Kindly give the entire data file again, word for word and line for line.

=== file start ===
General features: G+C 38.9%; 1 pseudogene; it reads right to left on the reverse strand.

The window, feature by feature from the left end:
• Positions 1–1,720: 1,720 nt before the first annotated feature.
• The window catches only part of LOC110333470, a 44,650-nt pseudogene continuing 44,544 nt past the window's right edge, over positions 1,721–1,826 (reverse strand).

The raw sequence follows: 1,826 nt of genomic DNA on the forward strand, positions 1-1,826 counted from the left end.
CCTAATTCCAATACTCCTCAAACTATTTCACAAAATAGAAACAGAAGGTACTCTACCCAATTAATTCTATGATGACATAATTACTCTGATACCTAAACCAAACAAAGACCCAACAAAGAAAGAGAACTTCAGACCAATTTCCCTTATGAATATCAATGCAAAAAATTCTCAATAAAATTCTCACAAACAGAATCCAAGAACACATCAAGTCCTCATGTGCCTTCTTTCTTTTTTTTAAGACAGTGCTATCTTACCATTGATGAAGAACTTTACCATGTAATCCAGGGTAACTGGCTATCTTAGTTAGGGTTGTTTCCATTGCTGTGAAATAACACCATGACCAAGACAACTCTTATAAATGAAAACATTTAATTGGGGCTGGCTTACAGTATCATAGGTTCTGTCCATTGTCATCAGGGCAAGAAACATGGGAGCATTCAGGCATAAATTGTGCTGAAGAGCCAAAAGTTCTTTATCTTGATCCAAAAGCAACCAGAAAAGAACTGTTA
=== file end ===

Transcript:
General features: G+C 38.9%; 1 pseudogene; it reads right to left on the reverse strand.

The window, feature by feature from the left end:
• Positions 1–1,720: 1,720 nt before the first annotated feature.
• The window catches only part of LOC110333470, a 44,650-nt pseudogene continuing 44,544 nt past the window's right edge, over positions 1,721–1,826 (reverse strand).

The raw sequence follows: 1,826 nt of genomic DNA on the forward strand, positions 1-1,826 counted from the left end.
CCTAATTCCAATACTCCTCAAACTATTTCACAAAATAGAAACAGAAGGTACTCTACCCAATTAATTCTATGATGACATAATTACTCTGATACCTAAACCAAACAAAGACCCAACAAAGAAAGAGAACTTCAGACCAATTTCCCTTATGAATATCAATGCAAAAAATTCTCAATAAAATTCTCACAAACAGAATCCAAGAACACATCAAGTCCTCATGTGCCTTCTTTCTTTTTTTTAAGACAGTGCTATCTTACCATTGATGAAGAACTTTACCATGTAATCCAGGGTAACTGGCTATCTTAGTTAGGGTTGTTTCCATTGCTGTGAAATAACACCATGACCAAGACAACTCTTATAAATGAAAACATTTAATTGGGGCTGGCTTACAGTATCATAGGTTCTGTCCATTGTCATCAGGGCAAGAAACATGGGAGCATTCAGGCATAAATTGTGCTGAAGAGCCAAAAGTTCTTTATCTTGATCCAAAAGCAACCAGAAAAGAACTGTTA